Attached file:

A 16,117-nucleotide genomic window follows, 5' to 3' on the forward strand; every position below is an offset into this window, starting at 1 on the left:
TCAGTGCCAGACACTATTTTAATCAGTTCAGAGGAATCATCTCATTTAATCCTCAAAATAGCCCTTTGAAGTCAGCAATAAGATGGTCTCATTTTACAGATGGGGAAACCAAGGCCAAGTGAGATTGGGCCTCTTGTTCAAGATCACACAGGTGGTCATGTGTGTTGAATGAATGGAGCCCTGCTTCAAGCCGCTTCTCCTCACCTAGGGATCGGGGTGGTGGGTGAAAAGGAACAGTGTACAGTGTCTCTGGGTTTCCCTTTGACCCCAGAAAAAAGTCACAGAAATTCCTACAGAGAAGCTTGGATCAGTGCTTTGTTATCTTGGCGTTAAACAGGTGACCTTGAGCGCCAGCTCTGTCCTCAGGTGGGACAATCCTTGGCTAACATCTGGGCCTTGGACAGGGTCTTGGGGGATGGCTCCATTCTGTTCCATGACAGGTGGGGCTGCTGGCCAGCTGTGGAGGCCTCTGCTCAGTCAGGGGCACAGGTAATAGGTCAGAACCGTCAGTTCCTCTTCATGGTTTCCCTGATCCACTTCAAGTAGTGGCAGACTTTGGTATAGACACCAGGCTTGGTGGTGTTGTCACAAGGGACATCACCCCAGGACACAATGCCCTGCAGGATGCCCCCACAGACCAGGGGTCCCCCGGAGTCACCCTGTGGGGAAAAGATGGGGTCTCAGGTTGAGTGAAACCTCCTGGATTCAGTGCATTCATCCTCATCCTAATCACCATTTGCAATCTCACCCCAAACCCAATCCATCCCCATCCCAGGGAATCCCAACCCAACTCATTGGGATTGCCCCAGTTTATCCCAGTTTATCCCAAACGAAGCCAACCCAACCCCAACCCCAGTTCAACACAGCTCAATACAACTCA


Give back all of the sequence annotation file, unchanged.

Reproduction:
A 16,117-nucleotide genomic window follows, 5' to 3' on the forward strand; every position below is an offset into this window, starting at 1 on the left:
TCAGTGCCAGACACTATTTTAATCAGTTCAGAGGAATCATCTCATTTAATCCTCAAAATAGCCCTTTGAAGTCAGCAATAAGATGGTCTCATTTTACAGATGGGGAAACCAAGGCCAAGTGAGATTGGGCCTCTTGTTCAAGATCACACAGGTGGTCATGTGTGTTGAATGAATGGAGCCCTGCTTCAAGCCGCTTCTCCTCACCTAGGGATCGGGGTGGTGGGTGAAAAGGAACAGTGTACAGTGTCTCTGGGTTTCCCTTTGACCCCAGAAAAAAGTCACAGAAATTCCTACAGAGAAGCTTGGATCAGTGCTTTGTTATCTTGGCGTTAAACAGGTGACCTTGAGCGCCAGCTCTGTCCTCAGGTGGGACAATCCTTGGCTAACATCTGGGCCTTGGACAGGGTCTTGGGGGATGGCTCCATTCTGTTCCATGACAGGTGGGGCTGCTGGCCAGCTGTGGAGGCCTCTGCTCAGTCAGGGGCACAGGTAATAGGTCAGAACCGTCAGTTCCTCTTCATGGTTTCCCTGATCCACTTCAAGTAGTGGCAGACTTTGGTATAGACACCAGGCTTGGTGGTGTTGTCACAAGGGACATCACCCCAGGACACAATGCCCTGCAGGATGCCCCCACAGACCAGGGGTCCCCCGGAGTCACCCTGTGGGGAAAAGATGGGGTCTCAGGTTGAGTGAAACCTCCTGGATTCAGTGCATTCATCCTCATCCTAATCACCATTTGCAATCTCACCCCAAACCCAATCCATCCCCATCCCAGGGAATCCCAACCCAACTCATTGGGATTGCCCCAGTTTATCCCAGTTTATCCCAAACGAAGCCAACCCAACCCCAACCCCAGTTCAACACAGCTCAATACAACTCA